Author: Mahrukh Saleem, Teresa Burdett and Vanessa Heaslip
Affiliated organisation: BMC Public Health
Type of publication : Research article
Date of publication : February 2019
Open defecation is defined as the practice of defecating in open fields, waterways and open trenches without any proper disposal of human excreta. Open defecation is classified as unimproved sanitation. Despite 15 years of conjunctive efforts under global action plans such as the Millennium Development Goals (MDGs), targets for improved sanitation were not met, resulting in 2.5 billion people not having access to improved sanitation facilities (flush latrine or pit latrine) and nearly 892 million of the total world’s population still practising open defecation.
The health risks most researched in the context of open defecation are those associated with infected human excreta that contain several harmful organisms that are associated with a number of health problems. Inappropriate human waste disposal also increases the risk of exposure to these pathogens which can pose significant health risks such as transferable infectious diseases, diarrhea, typhoid and cholera, and viral infections.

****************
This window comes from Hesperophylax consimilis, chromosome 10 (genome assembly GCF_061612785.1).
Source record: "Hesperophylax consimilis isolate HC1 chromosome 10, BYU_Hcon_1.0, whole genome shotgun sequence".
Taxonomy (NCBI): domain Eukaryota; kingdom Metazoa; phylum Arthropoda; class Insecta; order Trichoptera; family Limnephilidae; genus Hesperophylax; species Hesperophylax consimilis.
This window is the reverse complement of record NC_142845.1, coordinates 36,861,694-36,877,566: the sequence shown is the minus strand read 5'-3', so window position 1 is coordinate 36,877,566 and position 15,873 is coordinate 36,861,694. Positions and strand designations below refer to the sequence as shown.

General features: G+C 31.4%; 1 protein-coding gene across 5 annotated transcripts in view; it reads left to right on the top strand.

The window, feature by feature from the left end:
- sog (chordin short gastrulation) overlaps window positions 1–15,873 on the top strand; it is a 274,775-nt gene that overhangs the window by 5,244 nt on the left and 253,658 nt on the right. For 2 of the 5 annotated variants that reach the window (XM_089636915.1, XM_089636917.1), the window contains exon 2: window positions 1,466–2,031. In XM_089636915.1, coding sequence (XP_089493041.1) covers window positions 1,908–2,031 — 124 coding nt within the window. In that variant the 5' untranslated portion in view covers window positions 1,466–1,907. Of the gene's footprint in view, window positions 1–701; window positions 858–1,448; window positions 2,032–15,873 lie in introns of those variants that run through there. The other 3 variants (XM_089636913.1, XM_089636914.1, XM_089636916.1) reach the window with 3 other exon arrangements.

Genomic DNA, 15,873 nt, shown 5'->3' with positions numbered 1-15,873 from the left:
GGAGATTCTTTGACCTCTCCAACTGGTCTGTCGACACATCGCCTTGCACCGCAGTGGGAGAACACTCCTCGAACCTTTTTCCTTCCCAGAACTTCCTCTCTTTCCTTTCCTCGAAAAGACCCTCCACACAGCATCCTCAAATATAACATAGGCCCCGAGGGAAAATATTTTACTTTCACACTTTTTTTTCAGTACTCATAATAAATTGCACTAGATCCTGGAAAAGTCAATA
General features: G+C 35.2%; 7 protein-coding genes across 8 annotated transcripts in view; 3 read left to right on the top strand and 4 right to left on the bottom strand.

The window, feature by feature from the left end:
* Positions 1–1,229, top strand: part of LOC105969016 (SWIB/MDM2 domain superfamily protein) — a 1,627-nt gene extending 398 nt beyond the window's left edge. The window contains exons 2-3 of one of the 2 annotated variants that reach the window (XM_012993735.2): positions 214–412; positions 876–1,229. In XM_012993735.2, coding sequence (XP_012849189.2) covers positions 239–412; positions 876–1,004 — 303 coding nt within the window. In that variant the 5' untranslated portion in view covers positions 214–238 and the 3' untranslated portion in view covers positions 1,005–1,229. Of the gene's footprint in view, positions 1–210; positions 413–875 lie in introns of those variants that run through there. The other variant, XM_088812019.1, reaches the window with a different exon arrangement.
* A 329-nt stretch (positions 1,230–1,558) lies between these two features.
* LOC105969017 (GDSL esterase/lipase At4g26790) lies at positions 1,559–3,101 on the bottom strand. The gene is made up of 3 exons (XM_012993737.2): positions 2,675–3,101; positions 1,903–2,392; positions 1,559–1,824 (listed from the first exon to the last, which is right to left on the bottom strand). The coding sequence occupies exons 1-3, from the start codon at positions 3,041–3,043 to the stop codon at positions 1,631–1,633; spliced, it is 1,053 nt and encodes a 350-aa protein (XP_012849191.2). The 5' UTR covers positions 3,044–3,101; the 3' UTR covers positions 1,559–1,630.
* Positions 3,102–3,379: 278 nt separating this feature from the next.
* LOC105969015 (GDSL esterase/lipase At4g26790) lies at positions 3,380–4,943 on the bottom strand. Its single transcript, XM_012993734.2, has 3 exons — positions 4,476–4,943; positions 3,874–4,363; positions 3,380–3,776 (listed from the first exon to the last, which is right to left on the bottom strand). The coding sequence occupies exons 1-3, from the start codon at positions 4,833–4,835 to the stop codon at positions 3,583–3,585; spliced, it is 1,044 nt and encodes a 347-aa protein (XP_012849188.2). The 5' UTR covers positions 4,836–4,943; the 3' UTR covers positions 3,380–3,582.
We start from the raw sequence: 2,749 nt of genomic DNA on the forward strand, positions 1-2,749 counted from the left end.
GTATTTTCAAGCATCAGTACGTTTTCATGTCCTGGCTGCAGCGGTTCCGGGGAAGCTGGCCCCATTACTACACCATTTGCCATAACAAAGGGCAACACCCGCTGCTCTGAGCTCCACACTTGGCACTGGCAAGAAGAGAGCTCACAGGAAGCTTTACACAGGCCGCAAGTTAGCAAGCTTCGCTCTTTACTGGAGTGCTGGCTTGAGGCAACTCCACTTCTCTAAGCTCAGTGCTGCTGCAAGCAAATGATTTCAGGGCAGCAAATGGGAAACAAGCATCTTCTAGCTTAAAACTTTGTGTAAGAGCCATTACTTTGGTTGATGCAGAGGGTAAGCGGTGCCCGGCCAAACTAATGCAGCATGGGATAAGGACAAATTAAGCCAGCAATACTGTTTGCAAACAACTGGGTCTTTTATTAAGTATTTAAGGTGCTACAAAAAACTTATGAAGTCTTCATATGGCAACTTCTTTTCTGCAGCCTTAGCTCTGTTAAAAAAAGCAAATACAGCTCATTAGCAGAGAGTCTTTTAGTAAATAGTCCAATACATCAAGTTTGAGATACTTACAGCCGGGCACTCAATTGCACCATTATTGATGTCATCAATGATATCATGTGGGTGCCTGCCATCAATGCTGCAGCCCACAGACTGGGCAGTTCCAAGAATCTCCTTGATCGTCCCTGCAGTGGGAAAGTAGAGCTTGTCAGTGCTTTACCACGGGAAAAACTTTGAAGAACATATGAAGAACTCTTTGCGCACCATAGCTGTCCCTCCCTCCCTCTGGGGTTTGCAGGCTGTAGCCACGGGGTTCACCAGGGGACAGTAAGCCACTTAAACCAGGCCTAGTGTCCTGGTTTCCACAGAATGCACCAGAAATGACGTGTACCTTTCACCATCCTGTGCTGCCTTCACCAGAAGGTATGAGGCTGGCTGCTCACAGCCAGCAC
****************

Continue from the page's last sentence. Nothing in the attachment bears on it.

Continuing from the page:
Open defecation is an issue that can affect everyone but women are often at more risk of experiencing violence and multiple health vulnerabilities. The interaction between disease and undernutrition can further uphold the vicious cycle of worsening infection and deterioration of women’s health, particularly in pregnant women.
Lack of household toileting facilities forces many women to travel long distances from their house to find private open places to defecate, manage their menstrual necessities which makes them vulnerable to varying forms of violence. Privacy considerations, cultural norms or religious practices also bound many women to wait until dawn or dusk so they would not be seen while fulfilling their basic need of defecating.
Despite 15 years of conjunctive efforts under global action plans such as the Millennium Development Goals (MDGs), targets for improved sanitation were not met, resulting in 2.5 billion people not having access to improved sanitation facilities (flush latrine or pit latrine) and nearly 892 million of the total world’s population still practising open defecation
However, the UN asserts that sanitation has to be considered beyond the scope of just considering health, housing, education, work and gender equality but instead should be considered in terms of human dignity in that open defecation evokes feelings of vulnerability and shame and this infringement to human dignity should be considered a human rights issue.